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Slick Way to Weed Corn & Soybeans
"We've tested it on our own farms for three years. We know it works,"says Minnesota farmer Darwin Reyne, of Rushmore, who with his son James has developed a "Weed Attack" system for wiping out weeds in corn and soybeans ¨ including volunteeer corn ¨ as you cultivate.
"The beauty of this system is that it eliminates the need for having to go through fields on foot, or with spray buggies, to clean up weeds the cultivator missed. When you're done cultivating, you're done with the field as far as weed control is concerned," says Darwin.
The Reynes, prompted by excellent results on their own and neighboring farms, have "tooled up" to make their "Weed Attack" system commercially available to corn and soybean farmers.
It consists of a Reyne-designed weed "wiper" attachment that mounts on rear or front-mounted row crop cultivators, one over each row. The "wipers" (16 in. wide and 24 in. long) adjust up, down and side-ways to ride precisely over the row, and just high enough above the crop to "wipe" tall weeds without touching the crop itself.
The Reyne "wiper" uses a small (5/8 in. dia.) single strand rope to wipe weeds "without the overkill and chemical waste you get with larger conventional wipers," notes Darwin.
The "secret" to the "wipers" efficiency is the special device the Reynes use to inject spray into each end of the rope. To recharge the wipers with herbicide, the tractor operator pushes a switch to activate a small, 12 volt pump. It moves herbicide from a 5 gal. plastic pail, through plastic (? in. dia.) pipe, and to each "wiper" rope. All wipers get recharged with the same amount of material when the switch is pushed.
"Normally, the operator has to push this switch about once every two or three rounds," explains Darwin. "He controls the amount by holding the switch for as long as it takes to saturate the ropes without dripping."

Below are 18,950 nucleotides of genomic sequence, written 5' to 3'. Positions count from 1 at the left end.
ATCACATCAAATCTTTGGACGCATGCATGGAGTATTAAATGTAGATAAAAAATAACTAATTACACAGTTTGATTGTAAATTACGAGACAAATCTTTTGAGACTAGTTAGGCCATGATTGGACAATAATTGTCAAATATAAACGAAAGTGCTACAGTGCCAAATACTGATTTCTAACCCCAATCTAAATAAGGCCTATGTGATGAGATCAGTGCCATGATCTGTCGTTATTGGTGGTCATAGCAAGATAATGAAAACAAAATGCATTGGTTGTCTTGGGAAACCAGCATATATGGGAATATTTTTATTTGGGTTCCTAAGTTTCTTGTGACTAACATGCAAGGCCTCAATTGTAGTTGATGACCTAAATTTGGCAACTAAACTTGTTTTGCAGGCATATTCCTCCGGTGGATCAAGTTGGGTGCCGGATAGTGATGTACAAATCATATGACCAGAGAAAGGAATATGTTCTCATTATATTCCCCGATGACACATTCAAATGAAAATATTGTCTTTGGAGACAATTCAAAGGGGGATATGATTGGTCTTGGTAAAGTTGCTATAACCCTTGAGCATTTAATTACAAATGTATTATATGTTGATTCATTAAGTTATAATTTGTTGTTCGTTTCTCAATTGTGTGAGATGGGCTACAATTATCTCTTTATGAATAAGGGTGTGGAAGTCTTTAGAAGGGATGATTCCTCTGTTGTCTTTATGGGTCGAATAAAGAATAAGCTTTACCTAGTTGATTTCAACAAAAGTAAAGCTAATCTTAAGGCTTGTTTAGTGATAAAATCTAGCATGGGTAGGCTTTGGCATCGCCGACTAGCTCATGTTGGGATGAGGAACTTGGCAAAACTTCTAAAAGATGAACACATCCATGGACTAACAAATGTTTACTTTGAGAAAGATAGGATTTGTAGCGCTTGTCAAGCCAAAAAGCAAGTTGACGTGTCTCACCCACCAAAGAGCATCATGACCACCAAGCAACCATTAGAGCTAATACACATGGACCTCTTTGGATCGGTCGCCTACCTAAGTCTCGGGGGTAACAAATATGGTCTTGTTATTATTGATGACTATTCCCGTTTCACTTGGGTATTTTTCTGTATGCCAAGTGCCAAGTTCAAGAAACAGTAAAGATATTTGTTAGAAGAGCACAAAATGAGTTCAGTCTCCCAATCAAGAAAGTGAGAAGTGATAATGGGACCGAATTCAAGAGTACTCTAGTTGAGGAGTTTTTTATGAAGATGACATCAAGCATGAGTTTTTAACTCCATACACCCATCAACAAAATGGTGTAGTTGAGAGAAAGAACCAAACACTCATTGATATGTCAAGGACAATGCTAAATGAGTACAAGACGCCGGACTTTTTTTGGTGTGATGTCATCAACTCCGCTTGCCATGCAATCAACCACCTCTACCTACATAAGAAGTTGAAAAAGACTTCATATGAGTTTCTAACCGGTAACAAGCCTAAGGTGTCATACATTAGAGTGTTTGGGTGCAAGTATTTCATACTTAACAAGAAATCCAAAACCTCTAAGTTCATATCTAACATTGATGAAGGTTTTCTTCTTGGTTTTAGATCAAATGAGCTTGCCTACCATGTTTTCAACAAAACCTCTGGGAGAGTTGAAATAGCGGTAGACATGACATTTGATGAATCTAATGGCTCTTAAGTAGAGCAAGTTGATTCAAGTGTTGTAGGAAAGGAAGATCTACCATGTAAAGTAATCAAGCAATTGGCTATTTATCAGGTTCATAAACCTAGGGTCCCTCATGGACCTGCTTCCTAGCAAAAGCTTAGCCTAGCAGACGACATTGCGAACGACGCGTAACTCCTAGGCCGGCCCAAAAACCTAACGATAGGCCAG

The Reynes use a mixture of 1 gal. of Roundup and 2 gals. of water to "wipe" tall-growing weeds in both corn and soybeans. "Under average conditions, this 3 gal. mixture will cover approximately 300 acres.
That's about 3 to 4 times more coverage than you get with a gallon of Roundup with conventional wipers which slop on more material than is needed to do the job," Darwin points out.
The Reynes are selling their new cultivator-mounted "wiper" for $27.50 per row, including mounting bracket, metering device, fittings and plastic tubing with mounting harnesses. Not included are other required items which can be purchased locally ¨ electric components, battery-powered pump and small (3 to 5 gal.) tank. Or, the Reynes will supply complete systems ¨ including wipers, brackets, pump and other required items ¨ for $210 for a 4-row cultivator, $320 for an 8 row and $430 for 12 rows. "All we need to know is the make and model of your front or rear mounted cultivator," says Darwin.
In addition to the special "wipers," the Reyne's "Weed attack" system also includes row-directed spraying and timely cultivation. They band at planting with Lasso to control grassy weeds in both corn and soybeans. To nail in-the-row broadleafs, they equip their cultivator with individual row nozzles¨one between each row using 150? tips.
"We're selling ready-made equipment to rig cultivators with our Šwiper' but we're not selling equipment for spraying. It's a relatively simple do-it-yourself hookup, using readily available nozzles, mounting brackets, plastic pipe and a battery operated pump ¨ the kind used on bean buggies," says Darwin.
"We cultivate corn and beans twice and use the wiping and spraying attachments for both trips with our 8 row cultivator. The operator hits the Šspray' switch only when he spots a low-growing broadleaf weed in the row. This activates all nozzles so there's some waste, but not as much as there would be if we continuous sprayed with all nozzles. We figure it would take 1 qt. per acre to continuous band spray. By spot spraying, we cover 20 acres with just one quart and end up with very few escapes," Darwin explains. "Even when traveling fast at normal speed on the second cultivation, it's not har

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1987 - Volume #11, Issue #5